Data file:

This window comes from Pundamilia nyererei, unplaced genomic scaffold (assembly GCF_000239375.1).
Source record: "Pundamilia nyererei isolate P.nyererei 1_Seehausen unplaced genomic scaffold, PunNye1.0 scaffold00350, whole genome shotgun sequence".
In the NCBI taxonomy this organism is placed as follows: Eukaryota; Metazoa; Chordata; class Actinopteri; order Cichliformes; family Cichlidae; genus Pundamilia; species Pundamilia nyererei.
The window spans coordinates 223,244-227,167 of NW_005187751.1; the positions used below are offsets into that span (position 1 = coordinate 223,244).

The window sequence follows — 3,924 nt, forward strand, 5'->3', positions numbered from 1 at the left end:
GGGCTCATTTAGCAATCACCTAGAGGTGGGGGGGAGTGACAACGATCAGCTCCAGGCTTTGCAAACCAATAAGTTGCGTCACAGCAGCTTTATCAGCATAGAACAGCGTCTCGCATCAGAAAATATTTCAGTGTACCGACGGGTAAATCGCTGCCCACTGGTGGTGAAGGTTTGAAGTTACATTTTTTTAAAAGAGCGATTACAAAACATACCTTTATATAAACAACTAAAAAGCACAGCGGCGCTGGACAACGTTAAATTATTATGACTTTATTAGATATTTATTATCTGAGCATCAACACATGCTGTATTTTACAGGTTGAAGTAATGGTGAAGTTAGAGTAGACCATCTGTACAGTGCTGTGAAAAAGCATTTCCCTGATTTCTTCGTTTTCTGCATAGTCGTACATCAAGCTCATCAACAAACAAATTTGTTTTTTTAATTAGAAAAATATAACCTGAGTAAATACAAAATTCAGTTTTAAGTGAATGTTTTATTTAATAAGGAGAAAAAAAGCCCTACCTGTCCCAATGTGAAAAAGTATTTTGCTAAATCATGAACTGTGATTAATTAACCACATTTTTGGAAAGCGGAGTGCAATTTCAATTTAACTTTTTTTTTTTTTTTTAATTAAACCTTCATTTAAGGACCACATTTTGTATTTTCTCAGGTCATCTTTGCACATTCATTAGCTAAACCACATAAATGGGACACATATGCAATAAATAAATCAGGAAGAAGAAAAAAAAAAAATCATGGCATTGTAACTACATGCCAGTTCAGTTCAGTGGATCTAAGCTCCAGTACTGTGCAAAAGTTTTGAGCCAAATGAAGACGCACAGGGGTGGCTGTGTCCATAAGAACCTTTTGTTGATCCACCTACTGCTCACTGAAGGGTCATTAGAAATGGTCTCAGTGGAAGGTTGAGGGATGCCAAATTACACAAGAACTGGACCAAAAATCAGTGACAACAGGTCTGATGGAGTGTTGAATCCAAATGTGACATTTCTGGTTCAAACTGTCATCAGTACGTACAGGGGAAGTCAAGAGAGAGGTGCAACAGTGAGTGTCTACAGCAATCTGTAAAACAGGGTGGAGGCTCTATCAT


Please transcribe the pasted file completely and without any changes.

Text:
This window comes from Pundamilia nyererei, unplaced genomic scaffold (assembly GCF_000239375.1).
Source record: "Pundamilia nyererei isolate P.nyererei 1_Seehausen unplaced genomic scaffold, PunNye1.0 scaffold00350, whole genome shotgun sequence".
In the NCBI taxonomy this organism is placed as follows: Eukaryota; Metazoa; Chordata; class Actinopteri; order Cichliformes; family Cichlidae; genus Pundamilia; species Pundamilia nyererei.
The window spans coordinates 223,244-227,167 of NW_005187751.1; the positions used below are offsets into that span (position 1 = coordinate 223,244).

The window sequence follows — 3,924 nt, forward strand, 5'->3', positions numbered from 1 at the left end:
GGGCTCATTTAGCAATCACCTAGAGGTGGGGGGGAGTGACAACGATCAGCTCCAGGCTTTGCAAACCAATAAGTTGCGTCACAGCAGCTTTATCAGCATAGAACAGCGTCTCGCATCAGAAAATATTTCAGTGTACCGACGGGTAAATCGCTGCCCACTGGTGGTGAAGGTTTGAAGTTACATTTTTTTAAAAGAGCGATTACAAAACATACCTTTATATAAACAACTAAAAAGCACAGCGGCGCTGGACAACGTTAAATTATTATGACTTTATTAGATATTTATTATCTGAGCATCAACACATGCTGTATTTTACAGGTTGAAGTAATGGTGAAGTTAGAGTAGACCATCTGTACAGTGCTGTGAAAAAGCATTTCCCTGATTTCTTCGTTTTCTGCATAGTCGTACATCAAGCTCATCAACAAACAAATTTGTTTTTTTAATTAGAAAAATATAACCTGAGTAAATACAAAATTCAGTTTTAAGTGAATGTTTTATTTAATAAGGAGAAAAAAAGCCCTACCTGTCCCAATGTGAAAAAGTATTTTGCTAAATCATGAACTGTGATTAATTAACCACATTTTTGGAAAGCGGAGTGCAATTTCAATTTAACTTTTTTTTTTTTTTTTAATTAAACCTTCATTTAAGGACCACATTTTGTATTTTCTCAGGTCATCTTTGCACATTCATTAGCTAAACCACATAAATGGGACACATATGCAATAAATAAATCAGGAAGAAGAAAAAAAAAAAATCATGGCATTGTAACTACATGCCAGTTCAGTTCAGTGGATCTAAGCTCCAGTACTGTGCAAAAGTTTTGAGCCAAATGAAGACGCACAGGGGTGGCTGTGTCCATAAGAACCTTTTGTTGATCCACCTACTGCTCACTGAAGGGTCATTAGAAATGGTCTCAGTGGAAGGTTGAGGGATGCCAAATTACACAAGAACTGGACCAAAAATCAGTGACAACAGGTCTGATGGAGTGTTGAATCCAAATGTGACATTTCTGGTTCAAACTGTCATCAGTACGTACAGGGGAAGTCAAGAGAGAGGTGCAACAGTGAGTGTCTACAGCAATCTGTAAAACAGGGTGGAGGCTCTATCAT